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Swords, Cutting and Military History

Cord, rope and combat

Cord, rope and combat

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The use of rope or cord on the battlefield is most often thought of in terms of  lanyards (to tie your weapon to your hand or belt), horse-tack (bridles, etc.), or simply as coils of rope for use in tying, climbing, etc.

Yet, to varying degrees in in different parts of the world, rope or cord (which we’ll define as braided leather, cotton or silk, as opposed to the rough hemp of rope) has seen use as a primary weapon.

In Europe, some medieval fighting masters recognized that rope had a use in defensive combat.  15th century fighting master Fiore dei Liberi  mentions in one of his works that the rope can be used in defense against a dagger or small staff.

In Asia the use of cord or rope as a weapon is ancient, and has been historically documented.  Usually classed as part of “unarmed combat”, rope has been seen as a primary weapon in the combat arts of: India (Agni Purana); the Philippines (Eskrima); in China, where a variety of rope-based weapons and combat techniques are gathered under the heading of “soft weapons”, and indeed, was used by Chinese police as late as the 1920’s where a manual on the use of rope in arresting criminals was issued by the Shanghai Police Training Center (Rope Techniques for Arrest).  In almost all cases, the rope is used as much to trip, entangle and restrain enemies as it is for inflicting damage.

The use of the rope in combat reached a high art in Japan, where the cord which tied the katana to a warrior’s belt (the sageo) could also be taken off and used to tie up the sleeves of the warrior’s kimono, and — if a prisoner was captured — could then be removed and used to tie captured samurai.  In fact, the art of tying prisoners became its own, separate art, known as hojojutsu.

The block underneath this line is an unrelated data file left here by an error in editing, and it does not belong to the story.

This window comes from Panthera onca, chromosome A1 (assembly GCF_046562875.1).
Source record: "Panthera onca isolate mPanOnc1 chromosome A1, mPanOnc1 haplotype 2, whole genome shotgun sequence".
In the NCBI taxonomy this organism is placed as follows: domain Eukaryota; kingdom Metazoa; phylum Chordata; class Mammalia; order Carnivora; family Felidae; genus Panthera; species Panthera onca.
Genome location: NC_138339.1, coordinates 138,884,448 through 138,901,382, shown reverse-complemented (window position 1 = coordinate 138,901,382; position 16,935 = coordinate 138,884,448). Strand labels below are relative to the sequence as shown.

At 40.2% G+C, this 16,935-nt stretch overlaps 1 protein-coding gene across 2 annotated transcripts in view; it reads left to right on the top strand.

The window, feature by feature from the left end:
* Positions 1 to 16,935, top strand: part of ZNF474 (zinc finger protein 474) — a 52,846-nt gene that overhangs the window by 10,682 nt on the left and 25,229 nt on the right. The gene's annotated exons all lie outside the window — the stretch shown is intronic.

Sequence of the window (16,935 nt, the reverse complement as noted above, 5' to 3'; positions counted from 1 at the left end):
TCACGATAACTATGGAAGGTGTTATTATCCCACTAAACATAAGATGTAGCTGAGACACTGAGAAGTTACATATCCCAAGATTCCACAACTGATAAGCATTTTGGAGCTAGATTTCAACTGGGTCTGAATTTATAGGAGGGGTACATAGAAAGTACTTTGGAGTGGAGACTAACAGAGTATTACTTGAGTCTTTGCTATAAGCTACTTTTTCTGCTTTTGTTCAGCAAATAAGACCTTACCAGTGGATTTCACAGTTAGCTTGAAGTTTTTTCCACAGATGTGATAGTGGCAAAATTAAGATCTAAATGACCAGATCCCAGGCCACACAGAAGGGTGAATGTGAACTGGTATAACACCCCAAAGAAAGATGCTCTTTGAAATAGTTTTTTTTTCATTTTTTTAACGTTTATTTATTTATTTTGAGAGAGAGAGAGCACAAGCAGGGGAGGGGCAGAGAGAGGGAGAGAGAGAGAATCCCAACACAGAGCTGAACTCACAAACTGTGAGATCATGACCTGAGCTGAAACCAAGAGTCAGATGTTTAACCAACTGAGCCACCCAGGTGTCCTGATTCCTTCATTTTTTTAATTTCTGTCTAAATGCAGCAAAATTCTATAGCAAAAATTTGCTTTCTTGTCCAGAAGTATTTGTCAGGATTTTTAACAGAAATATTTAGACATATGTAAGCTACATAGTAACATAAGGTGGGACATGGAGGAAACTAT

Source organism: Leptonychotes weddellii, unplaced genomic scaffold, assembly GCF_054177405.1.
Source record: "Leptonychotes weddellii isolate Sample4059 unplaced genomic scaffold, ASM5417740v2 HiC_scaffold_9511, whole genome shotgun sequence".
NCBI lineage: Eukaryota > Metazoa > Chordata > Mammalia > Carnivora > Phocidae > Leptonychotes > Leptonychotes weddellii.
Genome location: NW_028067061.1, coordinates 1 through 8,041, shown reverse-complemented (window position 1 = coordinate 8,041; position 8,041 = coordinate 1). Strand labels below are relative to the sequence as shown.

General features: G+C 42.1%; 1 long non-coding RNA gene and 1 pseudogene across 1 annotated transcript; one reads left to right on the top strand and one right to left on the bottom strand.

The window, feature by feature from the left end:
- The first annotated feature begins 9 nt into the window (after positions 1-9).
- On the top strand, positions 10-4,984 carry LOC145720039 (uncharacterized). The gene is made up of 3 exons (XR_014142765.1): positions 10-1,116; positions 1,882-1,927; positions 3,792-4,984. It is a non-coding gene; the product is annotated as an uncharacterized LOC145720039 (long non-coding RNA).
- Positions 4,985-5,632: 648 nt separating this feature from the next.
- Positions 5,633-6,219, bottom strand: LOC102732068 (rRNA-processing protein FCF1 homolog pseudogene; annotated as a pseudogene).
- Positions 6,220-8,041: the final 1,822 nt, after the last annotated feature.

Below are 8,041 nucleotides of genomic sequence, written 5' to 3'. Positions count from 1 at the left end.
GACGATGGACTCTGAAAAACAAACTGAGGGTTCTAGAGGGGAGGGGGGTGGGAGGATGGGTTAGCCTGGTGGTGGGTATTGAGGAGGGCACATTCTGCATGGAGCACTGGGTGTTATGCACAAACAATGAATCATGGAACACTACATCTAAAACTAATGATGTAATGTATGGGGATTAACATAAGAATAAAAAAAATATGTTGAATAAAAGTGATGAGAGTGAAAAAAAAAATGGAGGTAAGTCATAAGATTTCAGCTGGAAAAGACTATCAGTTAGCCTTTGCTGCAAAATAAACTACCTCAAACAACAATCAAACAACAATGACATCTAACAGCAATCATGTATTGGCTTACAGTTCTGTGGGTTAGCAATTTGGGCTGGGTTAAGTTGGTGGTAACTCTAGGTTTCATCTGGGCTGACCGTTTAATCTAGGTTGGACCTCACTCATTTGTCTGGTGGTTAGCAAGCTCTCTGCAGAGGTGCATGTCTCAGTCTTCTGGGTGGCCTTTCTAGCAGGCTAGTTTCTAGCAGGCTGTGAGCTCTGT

Hojojutsu ties

 

As time passed, this art became a tool of civilian police as well as a battlefield skill, becoming part of the police officer’s martial art, taihojutsu.  Techniques were developed using small coils of rope called “nawa”, which allowed police to block and parry armed attacks, simultaneously snagging the wrists  or arms of law-breakers.

 

 

 

Hojojutsu studied more than just the immediate fast-tying of an opponent.  It also included the art of knot tying.  According to a modern master of hojojutsu, there were four main rules of the art:

  1. Not to allow the prisoner to slip his bonds.
  2. Not to cause any physical or mental injury.
  3. Not to allow others to see the techniques.
  4. To make the result beautiful to look at.

 

Number three above is listed because, of course, the techniques and knot-work had to be kept secret in order that criminals wouldn’t learn to counter them.  Number four is a a cultural note;  in Japanese society, everything had to have an esthetic side.  Important prisoners (from samurai families for example), could not simply be roughly tied, but must be tied in a manner pleasing to the eye.  In fact, for prisoners of this class there were specific “wrapping” techniques developed which bound the prisoner but used no knots at all.  Being arrest at all was shameful, but being transported with knotted ropes indicated the person was guilty of a crime, and as such knotted bindings were particularly dishonourable.

A successful torimono (police officer trained to apprehend prisoners) was expected to be able to restrain and tie their prisoner within ten seconds.  According to modern experts, at its height of use, there were over 150 separate schools of hojojutsu in Japan, each with its own secret techniques.

A short introductory video on the art of hojojutsu and the art of tying is available in this  YouTube video;  unfortunately, the owners have set the video so it can only be viewed on YouTube.  It is presented in Spanish, with English close captioning.

Youtube transcript windowAs I have mentioned before, if the CC doesn’t work in your browser, you can open the transcript window and see the appropriate line of transcript text being highlighted as the video continues by clicking on the Transcript icon (see image at right).

 

 

 

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